Less than three weeks after he boldly promised Kentucky lawmakers would consider comprehensive tax reform during the 2018 legislative session, House budget committee Chairman Steve Rudy admitted Tuesday he had “failed.”
Rejecting about $500 million in tax increases proposed by House Republicans three weeks ago, Senate Republicans on Tuesday unveiled a stark state budget that would retain many of the cuts originally sought by Gov. Matt Bevin in January.
At least five Eastern Kentucky school districts will close Wednesday as their teachers rally in Frankfort against proposed cuts to pension benefits that have sparked outrage among public employees across the state.
The state agency that regulates most utilities authorized an emergency rate increase of 28 percent for the Martin County Water District, which has made national headlines for its financial and operational shortfalls.
The Kentucky Legislative Research Commission refuses to release documents related to a sexual harassment complaint filed in 2015 against state Rep. Jim Stewart III, who was accused of harassing a legislative staffer in a complaint lodged with the LRC in early 2015, according to a memo obtained by the Herald-Leader.
Senate Bill 66 would offer relief on pensions to hundreds of Kentucky’s city and county governments, school districts, and other local entities enrolled in the County Employees Retirement System. But Senate Republican leaders say they won’t pass the bill unless they also can find enough support to pass their controversial pension systems overhaul.
A scholarship program started last year for technical workforce certificates is expected to expand thanks to a Medicaid waiver that will kick thousands of people off their insurance unless they are in school or working.
Kentucky Senate Republicans opposed to a controversial public pension overhaul bill are being targeted by a national conservative group that says it is “proud” to stand with Gov. Matt Bevin in support of the bill.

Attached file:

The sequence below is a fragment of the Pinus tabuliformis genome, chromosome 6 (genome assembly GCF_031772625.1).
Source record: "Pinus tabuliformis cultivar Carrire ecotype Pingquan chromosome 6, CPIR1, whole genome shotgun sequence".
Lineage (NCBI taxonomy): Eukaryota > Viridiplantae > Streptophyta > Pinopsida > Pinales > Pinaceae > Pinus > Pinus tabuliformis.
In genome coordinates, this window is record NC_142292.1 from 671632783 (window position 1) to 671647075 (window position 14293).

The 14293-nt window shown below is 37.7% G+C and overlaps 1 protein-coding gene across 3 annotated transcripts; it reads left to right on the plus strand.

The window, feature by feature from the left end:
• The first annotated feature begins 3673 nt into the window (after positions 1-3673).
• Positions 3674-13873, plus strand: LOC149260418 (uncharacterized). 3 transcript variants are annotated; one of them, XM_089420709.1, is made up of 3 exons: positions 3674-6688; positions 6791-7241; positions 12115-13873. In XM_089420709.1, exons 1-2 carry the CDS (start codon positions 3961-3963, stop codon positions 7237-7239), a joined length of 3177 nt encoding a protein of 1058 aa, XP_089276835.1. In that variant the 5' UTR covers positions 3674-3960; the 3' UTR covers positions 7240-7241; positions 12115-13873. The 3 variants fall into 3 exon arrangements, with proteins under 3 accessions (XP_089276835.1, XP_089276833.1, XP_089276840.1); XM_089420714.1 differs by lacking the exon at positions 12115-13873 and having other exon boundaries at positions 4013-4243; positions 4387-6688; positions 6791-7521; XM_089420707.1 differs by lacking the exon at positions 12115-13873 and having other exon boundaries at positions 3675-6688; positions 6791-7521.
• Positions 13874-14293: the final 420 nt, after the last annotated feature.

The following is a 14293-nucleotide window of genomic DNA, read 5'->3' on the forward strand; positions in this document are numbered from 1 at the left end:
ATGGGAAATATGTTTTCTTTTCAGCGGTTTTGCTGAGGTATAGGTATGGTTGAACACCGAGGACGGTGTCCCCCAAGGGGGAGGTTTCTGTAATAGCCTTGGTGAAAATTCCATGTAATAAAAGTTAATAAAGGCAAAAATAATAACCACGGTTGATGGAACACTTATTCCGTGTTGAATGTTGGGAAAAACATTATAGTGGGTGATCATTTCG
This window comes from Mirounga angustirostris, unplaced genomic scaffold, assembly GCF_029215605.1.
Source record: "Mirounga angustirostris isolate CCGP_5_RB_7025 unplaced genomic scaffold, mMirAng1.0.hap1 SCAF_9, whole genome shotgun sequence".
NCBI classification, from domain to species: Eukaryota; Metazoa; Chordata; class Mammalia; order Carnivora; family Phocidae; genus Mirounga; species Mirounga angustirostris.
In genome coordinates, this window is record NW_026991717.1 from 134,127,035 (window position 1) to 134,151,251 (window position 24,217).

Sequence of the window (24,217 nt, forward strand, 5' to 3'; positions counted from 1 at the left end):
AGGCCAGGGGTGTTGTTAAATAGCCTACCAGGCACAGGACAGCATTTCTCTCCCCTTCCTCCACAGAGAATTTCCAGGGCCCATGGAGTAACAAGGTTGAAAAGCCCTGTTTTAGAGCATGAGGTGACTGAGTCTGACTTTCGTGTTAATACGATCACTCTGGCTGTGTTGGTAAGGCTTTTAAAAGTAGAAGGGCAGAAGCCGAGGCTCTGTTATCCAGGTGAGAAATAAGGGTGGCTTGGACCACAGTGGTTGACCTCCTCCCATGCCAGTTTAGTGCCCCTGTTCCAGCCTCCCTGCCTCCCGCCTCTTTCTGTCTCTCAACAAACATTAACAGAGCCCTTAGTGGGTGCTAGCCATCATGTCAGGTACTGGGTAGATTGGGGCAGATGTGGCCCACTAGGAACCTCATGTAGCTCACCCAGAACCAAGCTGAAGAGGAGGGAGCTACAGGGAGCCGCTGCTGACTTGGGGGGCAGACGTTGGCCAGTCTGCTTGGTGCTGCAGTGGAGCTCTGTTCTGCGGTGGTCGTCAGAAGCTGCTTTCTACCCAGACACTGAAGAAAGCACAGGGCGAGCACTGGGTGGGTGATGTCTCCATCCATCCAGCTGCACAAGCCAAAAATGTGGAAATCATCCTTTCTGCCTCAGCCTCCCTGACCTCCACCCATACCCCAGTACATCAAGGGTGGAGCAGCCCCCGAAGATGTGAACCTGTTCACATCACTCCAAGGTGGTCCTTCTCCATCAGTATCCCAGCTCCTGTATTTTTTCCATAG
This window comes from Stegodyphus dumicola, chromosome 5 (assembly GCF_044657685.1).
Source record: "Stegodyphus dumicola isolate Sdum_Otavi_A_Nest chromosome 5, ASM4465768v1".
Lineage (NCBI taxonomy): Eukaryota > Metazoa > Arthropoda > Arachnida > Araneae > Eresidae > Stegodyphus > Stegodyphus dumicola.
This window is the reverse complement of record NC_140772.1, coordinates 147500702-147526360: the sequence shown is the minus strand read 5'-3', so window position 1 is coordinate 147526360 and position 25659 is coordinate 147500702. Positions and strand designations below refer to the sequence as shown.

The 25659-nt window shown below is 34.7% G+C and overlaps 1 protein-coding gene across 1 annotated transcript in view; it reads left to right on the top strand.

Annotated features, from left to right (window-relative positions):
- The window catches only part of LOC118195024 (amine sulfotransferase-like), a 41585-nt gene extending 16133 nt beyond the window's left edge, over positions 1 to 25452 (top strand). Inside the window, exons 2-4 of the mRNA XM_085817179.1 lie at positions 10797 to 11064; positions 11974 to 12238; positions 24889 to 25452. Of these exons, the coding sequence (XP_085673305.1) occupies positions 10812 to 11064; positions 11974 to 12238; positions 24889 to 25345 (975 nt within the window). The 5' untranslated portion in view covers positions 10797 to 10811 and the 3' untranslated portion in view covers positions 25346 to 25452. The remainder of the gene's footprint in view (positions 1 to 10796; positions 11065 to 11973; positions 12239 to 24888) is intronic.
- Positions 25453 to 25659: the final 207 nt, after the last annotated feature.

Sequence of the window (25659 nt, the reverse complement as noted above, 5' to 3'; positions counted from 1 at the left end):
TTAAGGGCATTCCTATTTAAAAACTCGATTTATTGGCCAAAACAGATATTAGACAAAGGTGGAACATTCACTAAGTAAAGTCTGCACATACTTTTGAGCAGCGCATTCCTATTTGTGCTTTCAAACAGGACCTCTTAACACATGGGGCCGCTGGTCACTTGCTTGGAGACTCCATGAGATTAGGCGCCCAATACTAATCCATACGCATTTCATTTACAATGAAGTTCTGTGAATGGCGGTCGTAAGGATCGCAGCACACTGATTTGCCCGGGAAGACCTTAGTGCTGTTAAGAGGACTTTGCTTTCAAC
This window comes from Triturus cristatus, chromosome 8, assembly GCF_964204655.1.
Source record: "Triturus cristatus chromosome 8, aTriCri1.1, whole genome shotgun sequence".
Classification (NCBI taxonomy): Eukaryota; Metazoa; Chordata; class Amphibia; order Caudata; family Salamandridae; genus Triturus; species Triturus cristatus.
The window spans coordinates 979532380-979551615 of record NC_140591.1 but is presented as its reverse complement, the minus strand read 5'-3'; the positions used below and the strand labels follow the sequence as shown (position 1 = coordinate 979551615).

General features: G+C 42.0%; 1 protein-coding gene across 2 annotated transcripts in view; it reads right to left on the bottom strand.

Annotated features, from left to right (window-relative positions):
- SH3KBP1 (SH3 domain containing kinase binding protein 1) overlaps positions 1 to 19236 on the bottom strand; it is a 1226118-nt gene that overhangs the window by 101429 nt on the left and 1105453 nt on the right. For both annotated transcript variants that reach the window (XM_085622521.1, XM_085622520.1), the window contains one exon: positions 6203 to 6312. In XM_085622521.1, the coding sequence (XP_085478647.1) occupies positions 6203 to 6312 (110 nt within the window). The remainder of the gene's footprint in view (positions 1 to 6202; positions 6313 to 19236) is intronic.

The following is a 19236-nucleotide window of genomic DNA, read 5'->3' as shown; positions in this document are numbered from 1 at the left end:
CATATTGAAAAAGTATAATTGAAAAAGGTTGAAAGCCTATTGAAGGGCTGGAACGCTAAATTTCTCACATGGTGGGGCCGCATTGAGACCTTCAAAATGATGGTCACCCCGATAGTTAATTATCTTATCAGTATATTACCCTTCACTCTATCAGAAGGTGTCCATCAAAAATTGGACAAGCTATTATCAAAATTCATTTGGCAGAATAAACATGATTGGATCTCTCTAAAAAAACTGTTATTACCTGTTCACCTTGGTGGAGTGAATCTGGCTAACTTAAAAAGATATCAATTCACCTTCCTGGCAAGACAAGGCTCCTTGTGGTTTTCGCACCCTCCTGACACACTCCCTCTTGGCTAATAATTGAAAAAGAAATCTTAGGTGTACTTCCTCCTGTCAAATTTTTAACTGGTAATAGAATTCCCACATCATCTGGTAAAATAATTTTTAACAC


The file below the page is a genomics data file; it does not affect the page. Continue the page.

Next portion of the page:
Gov. Matt Bevin ignited fresh outrage among Kentucky teachers Wednesday after he delivered a tongue-lashing to them for opposing Republican efforts to cut their retirement benefits, stupefying some of his GOP colleagues who called the remarks “inappropriate.”
State lawmakers rewrote a bill Wednesday that would have given churches and religious organizations the right to ignore civil-rights protections for gays, lesbians, bisexual and transgender people in jobs and housing in Kentucky cities that have passed such laws, including Lexington.
Lexington’s farmland preservation program may be getting its first overhaul since the program was created in 2000 and after years of questions about the program that has spent $79 million to preserve nearly 30,000 acres of Fayette County farmland.
McConnell’s cautious handling of what some fear could become a crisis was no accident; he rarely criticizes the president in public and sees little upside to doing so. Confrontation is not McConnell’s style.
Russia has never officially acknowledged having Novichok, but documents found in the massive leak of State Department cables published by Wikileaks show Great Britain and its allies worried about the deadly nerve agent for years.
The head of Trump-affiliated data-mining firm Cambridge Analytica has been suspended, while government authorities are bearing down on both the firm and Facebook over allegations the firm stole data from 50 million Facebook users to manipulate elections.